As I calculated in a previous blog entry, there is no hope that biodiesel can replace petroleum. Even if we starved and planted all our land with canola, we could only make about 15 percent of the oil we use.

Photosynthesis is not very efficient, 1 percent, maybe 2 percent for amazing plants like sugar cane or corn. Most of that energy goes into the cellulose in the stems and leaves, so any scheme that only uses a tiny portion of the plant — oil seeds or starch from corn kernels — is taking about 1 percent of that 1 percent. That’s a lose.

Some types of algae have high percentage yields of oil, but aquaculture cannot be applied to a significant percentage of our 400 million acres of arable land. Makes for some nice journal papers and research grants, but I don’t think it will be practically useful.

Where biofuel has worked, people have burned the whole plant for fuel. In Brazil, ethanol is made from sugar cane, but more importantly, the husks are burned to fuel the distillation process. In America, propane is burned, which is just crazy. This is one reason why Brazil gets a 900 percent return on energy from ethanol, and America gets about 100 percent return (about the same energy out as put in). Sorry to be political here, but I believe the US corn ethanol program is a boondoggle promoted by the corn lobby. It is putting pressure on food prices and not solving our energy problem.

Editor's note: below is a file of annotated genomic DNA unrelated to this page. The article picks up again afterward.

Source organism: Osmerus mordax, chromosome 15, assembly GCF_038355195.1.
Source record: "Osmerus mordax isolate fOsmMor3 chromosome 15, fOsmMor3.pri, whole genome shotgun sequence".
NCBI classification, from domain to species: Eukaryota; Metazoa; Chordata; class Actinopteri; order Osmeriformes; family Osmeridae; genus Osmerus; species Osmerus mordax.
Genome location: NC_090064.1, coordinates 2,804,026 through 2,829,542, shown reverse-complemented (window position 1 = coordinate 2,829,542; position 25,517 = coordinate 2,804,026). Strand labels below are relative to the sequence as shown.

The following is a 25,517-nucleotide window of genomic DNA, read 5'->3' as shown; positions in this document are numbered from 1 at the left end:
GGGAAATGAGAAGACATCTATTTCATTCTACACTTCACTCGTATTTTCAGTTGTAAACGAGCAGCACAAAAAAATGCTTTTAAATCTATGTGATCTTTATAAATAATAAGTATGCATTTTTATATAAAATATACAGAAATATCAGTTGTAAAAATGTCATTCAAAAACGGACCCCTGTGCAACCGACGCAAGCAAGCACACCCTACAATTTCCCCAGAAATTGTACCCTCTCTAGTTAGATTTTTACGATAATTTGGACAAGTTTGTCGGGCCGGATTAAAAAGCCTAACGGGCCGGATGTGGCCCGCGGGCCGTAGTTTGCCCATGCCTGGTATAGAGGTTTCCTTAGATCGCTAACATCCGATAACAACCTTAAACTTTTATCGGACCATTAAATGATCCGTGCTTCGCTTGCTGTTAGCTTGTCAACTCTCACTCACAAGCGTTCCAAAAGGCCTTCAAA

Another nice example of biofuel from whole plants is the Florida Crystals operation. They run a 75 megawatt power plant fueled by cane husk and yard waste. This is enough electricity to run their factory and sell power to 40,000 nearby homes. This is not a university experiment, it is a real company that makes a product and a profit, and they are using biofuel.

As with a lot of alternative energy, it is easy to run a large stationary power plant. I honestly do not expect the cost of electricty in the USA to increase much. Coal powered plants can also augment their fuel with biomass. I’m more concerned about applications that need portable energy of high density — tractors and airplanes in particular. Commutor cars can probably be electric, but I doubt if farm machinery, working hard all day, can be operated off batteries. As we enter peak oil, whenever that is, the production of food will be the most important operation to come under pressure.